Reviewed by Michael Wilson

Paul Tremblay’s fiction has been gracing bookstores and bookshelves for well over a decade. No stranger to horror, Paul’s picked up three Stoker Award nominations – including First Novel for The Little Sleep – and has been on the Board of Directors for the Shirley Jackson Award since it was founded in 2007. In spite of all his accolades, A Head Full of Ghosts has put him on the horror map more than anything he’s released or achieved previously. It’s the horror novel of 2015 that everyone’s talking about. Even Stephen King took to Twitter to give his approval, declaring, “A Head Full of Ghosts, by Paul Tremblay: Scared the living hell out of me, and I’m pretty hard to scare.” But is such unadulterated admiration really warranted or are we dealing with over-hyped and under-delivered horror art? Continue Reading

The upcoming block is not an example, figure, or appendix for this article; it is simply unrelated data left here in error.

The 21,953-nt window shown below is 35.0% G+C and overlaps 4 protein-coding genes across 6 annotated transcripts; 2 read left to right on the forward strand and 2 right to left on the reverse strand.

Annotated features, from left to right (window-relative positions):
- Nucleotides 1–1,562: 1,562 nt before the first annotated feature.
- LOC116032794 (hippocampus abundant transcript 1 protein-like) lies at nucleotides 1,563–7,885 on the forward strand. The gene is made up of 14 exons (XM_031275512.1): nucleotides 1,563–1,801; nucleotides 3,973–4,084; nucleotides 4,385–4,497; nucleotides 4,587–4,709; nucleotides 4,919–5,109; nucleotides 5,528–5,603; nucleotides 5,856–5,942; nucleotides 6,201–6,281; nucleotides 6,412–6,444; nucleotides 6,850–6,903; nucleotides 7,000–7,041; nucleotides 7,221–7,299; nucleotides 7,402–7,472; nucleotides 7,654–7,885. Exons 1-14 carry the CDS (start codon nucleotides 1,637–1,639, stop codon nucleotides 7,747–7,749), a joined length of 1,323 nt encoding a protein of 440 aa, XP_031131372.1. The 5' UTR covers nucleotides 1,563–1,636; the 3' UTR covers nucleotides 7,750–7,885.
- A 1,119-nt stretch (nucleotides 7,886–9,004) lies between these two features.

Review: 'The Girl in the Maze' by R.K. Jackson

GirlMazeThe Girl in the Maze by R. K. Jackson
Alilbi: A Division of Random House (September 2015)
292 pages; $2.99 ebook
Reviewed by Frank Michaels Errington

The Girl In the Maze is a genre-crushing story that’s part mystery, part thriller, with elements of horror. The result is a terribly entertaining novel about Martha Covington, a schizophrenic, who with treatment is making her way back into the workplace.Continue Reading

Review: 'Where We Live and Die' by Brian Keene

WhereWhere We Live and Die by Brian Keene
Lazy Fascist Press (August 2015)
162 pages; $12.95 paperback/$5.95 ebook
Reviewed by Blu Gilliand

If you’ve ever read anything by Brian Keene, then you’ve read something